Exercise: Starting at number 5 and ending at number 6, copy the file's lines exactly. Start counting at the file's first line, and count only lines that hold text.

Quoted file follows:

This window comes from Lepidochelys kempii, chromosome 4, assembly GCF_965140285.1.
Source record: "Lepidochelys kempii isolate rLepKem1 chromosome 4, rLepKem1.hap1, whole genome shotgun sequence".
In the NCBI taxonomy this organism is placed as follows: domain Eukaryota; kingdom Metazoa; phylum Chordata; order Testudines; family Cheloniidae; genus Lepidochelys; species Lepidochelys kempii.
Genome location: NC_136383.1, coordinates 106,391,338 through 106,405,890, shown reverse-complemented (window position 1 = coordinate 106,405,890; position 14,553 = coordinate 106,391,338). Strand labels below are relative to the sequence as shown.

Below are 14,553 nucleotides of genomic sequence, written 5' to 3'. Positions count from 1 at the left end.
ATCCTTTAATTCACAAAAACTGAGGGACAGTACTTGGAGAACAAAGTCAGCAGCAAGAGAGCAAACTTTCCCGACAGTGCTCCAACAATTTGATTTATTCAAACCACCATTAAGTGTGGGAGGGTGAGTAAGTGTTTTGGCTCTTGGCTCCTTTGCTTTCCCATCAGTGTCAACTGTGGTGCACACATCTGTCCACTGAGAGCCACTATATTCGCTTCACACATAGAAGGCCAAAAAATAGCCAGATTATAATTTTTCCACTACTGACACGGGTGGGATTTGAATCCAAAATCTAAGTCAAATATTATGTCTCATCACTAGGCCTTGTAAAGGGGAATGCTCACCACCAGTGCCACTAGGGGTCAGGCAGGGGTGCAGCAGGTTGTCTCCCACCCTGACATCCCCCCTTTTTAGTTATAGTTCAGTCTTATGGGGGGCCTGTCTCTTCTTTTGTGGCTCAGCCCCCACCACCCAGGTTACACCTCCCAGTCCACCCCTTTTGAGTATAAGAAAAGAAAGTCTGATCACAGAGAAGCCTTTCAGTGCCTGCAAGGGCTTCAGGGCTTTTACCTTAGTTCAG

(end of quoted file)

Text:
Below are 14,553 nucleotides of genomic sequence, written 5' to 3'. Positions count from 1 at the left end.
ATCCTTTAATTCACAAAAACTGAGGGACAGTACTTGGAGAACAAAGTCAGCAGCAAGAGAGCAAACTTTCCCGACAGTGCTCCAACAATTTGATTTATTCAAACCACCATTAAGTGTGGGAGGGTGAGTAAGTGTTTTGGCTCTTGGCTCCTTTGCTTTCCCATCAGTGTCAACTGTGGTGCACACATCTGTCCACTGAGAGCCACTATATTCGCTTCACACATAGAAGGCCAAAAAATAGCCAGATTATAATTTTTCCACTACTGACACGGGTGGGATTTGAATCCAAAATCTAAGTCAAATATTATGTCTCATCACTAGGCCTTGTAAAGGGGAATGCTCACCACCAGTGCCACTAGGGGTCAGGCAGGGGTGCAGCAGGTTGTCTCCCACCCTGACATCCCCCCTTTTTAGTTATAGTTCAGTCTTATGGGGGGCCTGTCTCTTCTTTTGTGGCTCAGCCCCCACCACCCAGGTTACACCTCCCAGTCCACCCCTTTTGAGTATAAGAAAAGAAAGTCTGATCACAGAGAAGCCTTTCAGTGCCTGCAAGGGCTTCAGGGCTTTTACCTTAGTTCAG